You have probably heard this old adage before: You can't squeeze blood from a turnip. It means that you can't get something from a person that the individual doesn't have in the first place. If I didn't understand this adage before, I am about to find out. I soon will become that proverbial turnip!
As I have shared here, Della is a current resident of a hospital in Portland. They are running a plethora of tests and studies. She is being pumped full of a wide assortment of pharmaceuticals and she has around the clock care from a battery of nurses, doctors and technicians. All of these various services do not come cheap and, through AmeriCorps, Della has minimal medical coverage. While most health insurance policies feature a maximum cap of $1 or $2 million, Della's meager policy has a $50,000 cap.
In year's past, I might be freaking out about the huge debt we are piling up. Depending on how long Della is ensconced at this big hospital, it is not unreasonable to expect the final bill may run in the hundreds of thousands of dollars. (In comparison, Medicaid covered my gallbladder surgery 3 years ago and it cost about $30,000 for the surgery and one day stay in the hospital.)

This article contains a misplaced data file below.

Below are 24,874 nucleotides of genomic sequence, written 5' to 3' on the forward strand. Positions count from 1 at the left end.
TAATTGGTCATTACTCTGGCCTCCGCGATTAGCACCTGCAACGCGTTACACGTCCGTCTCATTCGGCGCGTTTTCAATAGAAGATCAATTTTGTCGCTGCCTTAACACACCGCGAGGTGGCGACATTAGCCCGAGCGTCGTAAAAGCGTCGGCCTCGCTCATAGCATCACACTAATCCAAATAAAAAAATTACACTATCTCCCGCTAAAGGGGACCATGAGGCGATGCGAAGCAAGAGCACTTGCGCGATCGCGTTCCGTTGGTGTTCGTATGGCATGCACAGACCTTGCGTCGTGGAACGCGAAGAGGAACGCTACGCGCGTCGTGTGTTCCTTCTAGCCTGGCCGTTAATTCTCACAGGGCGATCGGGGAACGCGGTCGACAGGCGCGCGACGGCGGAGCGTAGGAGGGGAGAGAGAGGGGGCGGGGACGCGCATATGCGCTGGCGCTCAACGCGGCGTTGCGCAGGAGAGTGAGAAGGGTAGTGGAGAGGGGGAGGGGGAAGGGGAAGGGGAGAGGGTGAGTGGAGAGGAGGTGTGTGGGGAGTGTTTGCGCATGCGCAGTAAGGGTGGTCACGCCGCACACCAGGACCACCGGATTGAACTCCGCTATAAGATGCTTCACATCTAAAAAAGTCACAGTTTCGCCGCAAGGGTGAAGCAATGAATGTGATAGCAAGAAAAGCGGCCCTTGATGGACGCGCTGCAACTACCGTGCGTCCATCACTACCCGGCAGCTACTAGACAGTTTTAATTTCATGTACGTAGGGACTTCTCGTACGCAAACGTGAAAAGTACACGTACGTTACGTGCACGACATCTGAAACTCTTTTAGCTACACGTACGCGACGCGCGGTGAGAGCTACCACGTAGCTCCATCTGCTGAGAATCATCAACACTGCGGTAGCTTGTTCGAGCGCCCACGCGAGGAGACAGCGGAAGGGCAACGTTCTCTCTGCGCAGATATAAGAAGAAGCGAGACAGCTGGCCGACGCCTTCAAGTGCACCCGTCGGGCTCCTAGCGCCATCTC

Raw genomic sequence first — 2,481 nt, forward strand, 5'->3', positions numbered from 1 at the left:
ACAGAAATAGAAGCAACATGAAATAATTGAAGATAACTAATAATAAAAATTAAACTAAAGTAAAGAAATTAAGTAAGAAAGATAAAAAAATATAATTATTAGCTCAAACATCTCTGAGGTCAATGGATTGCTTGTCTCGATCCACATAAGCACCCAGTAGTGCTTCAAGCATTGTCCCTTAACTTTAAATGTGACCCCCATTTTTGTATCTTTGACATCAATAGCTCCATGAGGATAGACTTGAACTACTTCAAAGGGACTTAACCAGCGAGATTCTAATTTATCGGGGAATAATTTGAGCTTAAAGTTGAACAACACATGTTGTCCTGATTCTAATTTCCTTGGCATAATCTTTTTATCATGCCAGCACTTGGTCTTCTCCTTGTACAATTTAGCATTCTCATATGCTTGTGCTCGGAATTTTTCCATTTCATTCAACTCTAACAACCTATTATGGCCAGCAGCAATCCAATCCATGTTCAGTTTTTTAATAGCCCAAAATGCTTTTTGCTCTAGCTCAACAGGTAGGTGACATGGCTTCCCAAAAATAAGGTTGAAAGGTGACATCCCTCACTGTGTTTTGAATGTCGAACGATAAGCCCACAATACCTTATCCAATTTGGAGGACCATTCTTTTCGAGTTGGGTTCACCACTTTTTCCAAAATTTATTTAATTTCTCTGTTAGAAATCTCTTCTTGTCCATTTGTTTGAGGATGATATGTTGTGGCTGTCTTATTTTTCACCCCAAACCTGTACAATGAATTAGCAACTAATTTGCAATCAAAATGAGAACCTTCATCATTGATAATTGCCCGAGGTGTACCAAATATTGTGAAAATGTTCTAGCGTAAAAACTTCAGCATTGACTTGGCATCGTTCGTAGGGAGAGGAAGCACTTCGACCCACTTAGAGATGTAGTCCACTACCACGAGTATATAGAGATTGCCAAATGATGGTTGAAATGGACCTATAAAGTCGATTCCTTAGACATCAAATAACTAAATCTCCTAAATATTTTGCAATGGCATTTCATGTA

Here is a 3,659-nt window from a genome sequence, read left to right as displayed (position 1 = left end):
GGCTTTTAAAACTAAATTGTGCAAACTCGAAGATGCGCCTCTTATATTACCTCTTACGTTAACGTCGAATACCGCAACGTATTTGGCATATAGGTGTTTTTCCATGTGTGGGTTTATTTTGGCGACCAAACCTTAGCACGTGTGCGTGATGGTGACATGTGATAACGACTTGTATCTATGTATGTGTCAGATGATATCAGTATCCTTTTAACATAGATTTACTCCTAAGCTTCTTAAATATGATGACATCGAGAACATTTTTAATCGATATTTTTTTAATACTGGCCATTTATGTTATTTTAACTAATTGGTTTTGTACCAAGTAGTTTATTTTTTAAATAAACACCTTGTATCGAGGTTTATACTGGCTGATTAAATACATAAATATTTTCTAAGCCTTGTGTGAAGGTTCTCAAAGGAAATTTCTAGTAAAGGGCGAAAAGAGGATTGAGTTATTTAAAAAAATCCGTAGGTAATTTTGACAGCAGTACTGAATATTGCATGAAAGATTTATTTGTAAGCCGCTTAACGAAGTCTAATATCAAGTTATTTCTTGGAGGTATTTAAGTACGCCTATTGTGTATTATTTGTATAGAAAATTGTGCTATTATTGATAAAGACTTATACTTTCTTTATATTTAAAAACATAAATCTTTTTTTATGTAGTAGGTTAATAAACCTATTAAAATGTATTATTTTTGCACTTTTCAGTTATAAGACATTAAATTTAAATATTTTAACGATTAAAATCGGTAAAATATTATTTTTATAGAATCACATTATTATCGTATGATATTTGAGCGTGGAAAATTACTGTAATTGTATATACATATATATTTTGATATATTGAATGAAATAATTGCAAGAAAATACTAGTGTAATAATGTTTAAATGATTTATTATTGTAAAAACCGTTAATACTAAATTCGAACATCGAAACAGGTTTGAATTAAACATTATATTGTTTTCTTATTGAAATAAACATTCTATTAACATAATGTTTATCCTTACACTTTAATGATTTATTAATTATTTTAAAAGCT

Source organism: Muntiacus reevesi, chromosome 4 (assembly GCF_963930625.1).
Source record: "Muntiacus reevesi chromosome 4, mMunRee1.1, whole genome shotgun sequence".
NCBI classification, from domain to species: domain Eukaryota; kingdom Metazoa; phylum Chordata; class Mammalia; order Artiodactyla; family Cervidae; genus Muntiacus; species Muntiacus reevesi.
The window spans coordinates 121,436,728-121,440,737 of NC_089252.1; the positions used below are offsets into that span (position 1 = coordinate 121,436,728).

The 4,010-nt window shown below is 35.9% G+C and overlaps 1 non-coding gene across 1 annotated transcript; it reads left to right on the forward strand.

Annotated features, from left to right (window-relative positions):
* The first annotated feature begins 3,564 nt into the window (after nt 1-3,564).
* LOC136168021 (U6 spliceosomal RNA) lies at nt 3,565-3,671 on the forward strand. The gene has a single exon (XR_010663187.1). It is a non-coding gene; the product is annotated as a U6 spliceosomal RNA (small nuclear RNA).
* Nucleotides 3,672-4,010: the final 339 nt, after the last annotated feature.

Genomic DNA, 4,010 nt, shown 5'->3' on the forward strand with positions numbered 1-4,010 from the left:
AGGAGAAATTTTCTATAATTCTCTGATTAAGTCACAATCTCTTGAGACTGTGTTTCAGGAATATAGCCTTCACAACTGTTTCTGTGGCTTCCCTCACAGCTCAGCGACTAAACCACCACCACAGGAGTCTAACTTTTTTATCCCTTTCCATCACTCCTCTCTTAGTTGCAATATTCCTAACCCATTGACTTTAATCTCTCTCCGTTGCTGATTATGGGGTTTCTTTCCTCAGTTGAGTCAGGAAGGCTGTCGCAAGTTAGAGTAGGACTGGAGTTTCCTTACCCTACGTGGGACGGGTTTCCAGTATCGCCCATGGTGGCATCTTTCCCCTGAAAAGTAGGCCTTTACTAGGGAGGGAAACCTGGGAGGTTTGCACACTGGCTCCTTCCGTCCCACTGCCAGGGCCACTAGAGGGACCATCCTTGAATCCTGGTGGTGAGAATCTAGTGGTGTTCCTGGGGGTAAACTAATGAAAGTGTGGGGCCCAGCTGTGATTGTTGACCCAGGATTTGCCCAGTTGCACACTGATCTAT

When Della is released, she most likely will need to withdraw from her term with AmeriCorps and be unable to work for the short OR long term. Since she has served as the family breadwinner, it means that we will go from the working poor to the very poor in no time at all. Our sole source of income will be my SSI of $756/month. We will also qualify for the max of Food Stamps, around $350/month.
Have you ever tried living on $756/month for two people? I haven't. I'm sure it is not going to be pretty.
We still retain a bit in savings and Della will receive one more AmeriCorps check, but once we are thrown out of our soon-to-be-foreclosed on house, we may be staring destitution in the face. And so, when they hand us the anticipated monstrous medical bill, I will tell them, "You can't squeeze blood from a turnip."